Steven Procter

Dissertation Title

Confronting the Contemporary “Art Flipping” Crisis with Artists’ Resale Rights: Millennial Investors and the Chase for Trophy Art in a Post-Pandemic Landscape.

Dissertation Topic

Steven is also a doctoral candidate at Osgoode Hall Law School with a specialization in artist's resale rights (droit de suite); Canadian copyright law and the moral rights claims of artists and authors; the financial regulation of contemporary art markets; legislative and policy solutions to 'art flipping'; the philosophy and politics of appropriation, copying, and plagiarism; and the intersection of literature, visual arts and the law, more broadly.


2018: PhD English - York University

Teaching Experience

Course Instructor: WLU EN 364: Colonialism, Indigeneity, Theory (Wilfrid Laurier, 2021-2022)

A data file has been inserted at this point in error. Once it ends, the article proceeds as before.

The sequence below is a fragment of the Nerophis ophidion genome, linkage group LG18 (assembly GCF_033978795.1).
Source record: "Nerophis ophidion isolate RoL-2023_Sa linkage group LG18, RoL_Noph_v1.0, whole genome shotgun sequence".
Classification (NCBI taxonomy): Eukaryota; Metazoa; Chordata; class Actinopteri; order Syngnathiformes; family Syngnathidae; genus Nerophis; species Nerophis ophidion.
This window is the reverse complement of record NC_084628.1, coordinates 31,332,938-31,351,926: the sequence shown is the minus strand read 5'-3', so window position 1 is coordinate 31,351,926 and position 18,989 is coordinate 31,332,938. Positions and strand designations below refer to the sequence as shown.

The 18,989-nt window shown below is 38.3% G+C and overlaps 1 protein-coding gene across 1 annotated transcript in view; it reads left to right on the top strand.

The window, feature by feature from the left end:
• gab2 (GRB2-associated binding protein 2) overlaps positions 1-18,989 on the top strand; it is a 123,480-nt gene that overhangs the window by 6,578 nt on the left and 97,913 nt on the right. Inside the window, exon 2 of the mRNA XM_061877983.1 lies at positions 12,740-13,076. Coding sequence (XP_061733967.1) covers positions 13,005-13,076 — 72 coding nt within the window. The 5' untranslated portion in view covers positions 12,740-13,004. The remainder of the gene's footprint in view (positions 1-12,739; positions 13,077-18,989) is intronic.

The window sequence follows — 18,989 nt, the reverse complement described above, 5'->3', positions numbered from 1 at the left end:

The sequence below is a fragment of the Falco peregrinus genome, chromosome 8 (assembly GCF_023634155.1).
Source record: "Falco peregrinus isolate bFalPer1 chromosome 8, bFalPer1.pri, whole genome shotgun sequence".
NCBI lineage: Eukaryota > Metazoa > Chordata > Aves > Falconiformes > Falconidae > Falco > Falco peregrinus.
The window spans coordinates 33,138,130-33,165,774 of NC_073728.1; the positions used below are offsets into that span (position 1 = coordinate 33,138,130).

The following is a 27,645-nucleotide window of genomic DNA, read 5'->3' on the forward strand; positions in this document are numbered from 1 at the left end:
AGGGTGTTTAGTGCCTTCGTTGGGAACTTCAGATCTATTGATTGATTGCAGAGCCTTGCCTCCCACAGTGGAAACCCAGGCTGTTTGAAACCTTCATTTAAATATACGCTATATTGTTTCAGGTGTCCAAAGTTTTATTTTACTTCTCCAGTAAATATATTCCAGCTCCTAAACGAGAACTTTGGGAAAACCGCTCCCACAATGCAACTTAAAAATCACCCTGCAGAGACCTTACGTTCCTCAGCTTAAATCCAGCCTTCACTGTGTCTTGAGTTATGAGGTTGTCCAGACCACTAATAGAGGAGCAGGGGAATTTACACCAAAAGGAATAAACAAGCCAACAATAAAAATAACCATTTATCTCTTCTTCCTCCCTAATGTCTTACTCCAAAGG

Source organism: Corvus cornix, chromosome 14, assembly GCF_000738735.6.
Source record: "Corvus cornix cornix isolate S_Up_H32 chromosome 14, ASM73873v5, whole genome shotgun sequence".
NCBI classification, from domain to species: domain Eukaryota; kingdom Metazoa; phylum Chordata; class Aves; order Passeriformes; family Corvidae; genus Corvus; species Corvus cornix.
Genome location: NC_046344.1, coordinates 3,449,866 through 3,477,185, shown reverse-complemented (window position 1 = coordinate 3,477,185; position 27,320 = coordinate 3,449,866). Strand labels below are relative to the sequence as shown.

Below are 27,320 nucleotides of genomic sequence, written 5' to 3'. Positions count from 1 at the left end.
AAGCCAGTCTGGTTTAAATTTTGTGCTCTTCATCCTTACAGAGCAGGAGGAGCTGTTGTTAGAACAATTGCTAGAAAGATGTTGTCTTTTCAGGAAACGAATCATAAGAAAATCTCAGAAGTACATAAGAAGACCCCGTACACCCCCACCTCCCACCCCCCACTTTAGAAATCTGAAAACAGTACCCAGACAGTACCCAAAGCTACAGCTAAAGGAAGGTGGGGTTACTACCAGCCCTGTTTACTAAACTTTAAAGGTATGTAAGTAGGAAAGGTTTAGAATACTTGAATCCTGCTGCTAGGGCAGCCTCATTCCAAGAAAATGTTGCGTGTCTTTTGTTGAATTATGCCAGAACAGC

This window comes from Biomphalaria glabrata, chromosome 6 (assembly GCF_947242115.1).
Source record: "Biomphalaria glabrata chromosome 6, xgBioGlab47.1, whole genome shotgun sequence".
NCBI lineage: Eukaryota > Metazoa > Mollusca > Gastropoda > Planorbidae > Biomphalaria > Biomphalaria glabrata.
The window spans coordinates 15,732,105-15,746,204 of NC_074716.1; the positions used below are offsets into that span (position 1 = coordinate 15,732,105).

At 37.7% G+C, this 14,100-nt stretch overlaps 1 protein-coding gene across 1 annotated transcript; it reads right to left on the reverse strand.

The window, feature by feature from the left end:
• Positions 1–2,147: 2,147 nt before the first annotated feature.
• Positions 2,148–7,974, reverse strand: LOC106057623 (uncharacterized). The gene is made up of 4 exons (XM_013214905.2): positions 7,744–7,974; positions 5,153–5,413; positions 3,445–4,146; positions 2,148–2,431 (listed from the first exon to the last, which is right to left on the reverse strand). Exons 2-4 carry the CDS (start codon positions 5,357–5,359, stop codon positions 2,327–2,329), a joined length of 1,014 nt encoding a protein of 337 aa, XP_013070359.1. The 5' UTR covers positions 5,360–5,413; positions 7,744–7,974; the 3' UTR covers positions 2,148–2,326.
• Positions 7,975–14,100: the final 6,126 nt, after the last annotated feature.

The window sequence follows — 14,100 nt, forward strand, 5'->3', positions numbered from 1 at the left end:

Professional Experience

Prior to joining Osgoode Hall Law School, Steven received a PhD in English Literature from York University in 2018. His first dissertation, “Narratology, Rhetoric, and Transitional Justice: the Function of Literary and Visual Narratives in Redressing the Legacy of Mass Atrocities” considered the history-writing aspect of transitional justice reports and the complex ways in which truth commissions and human rights tribunals attend to the political, cultural, and ideological vicissitudes of shared traumas.

  • Steven was a SSHRC Joseph-Armand Bombardier doctoral fellow and is a recent doctoral fellow at the Nathanson Centre on Transnational Human Rights, as well as a Susan Mann research fellow in 2018. He is currently a research associate at the Robarts Centre for Canadian Studies and an adjunct instructor at Wilfrid Laurier University.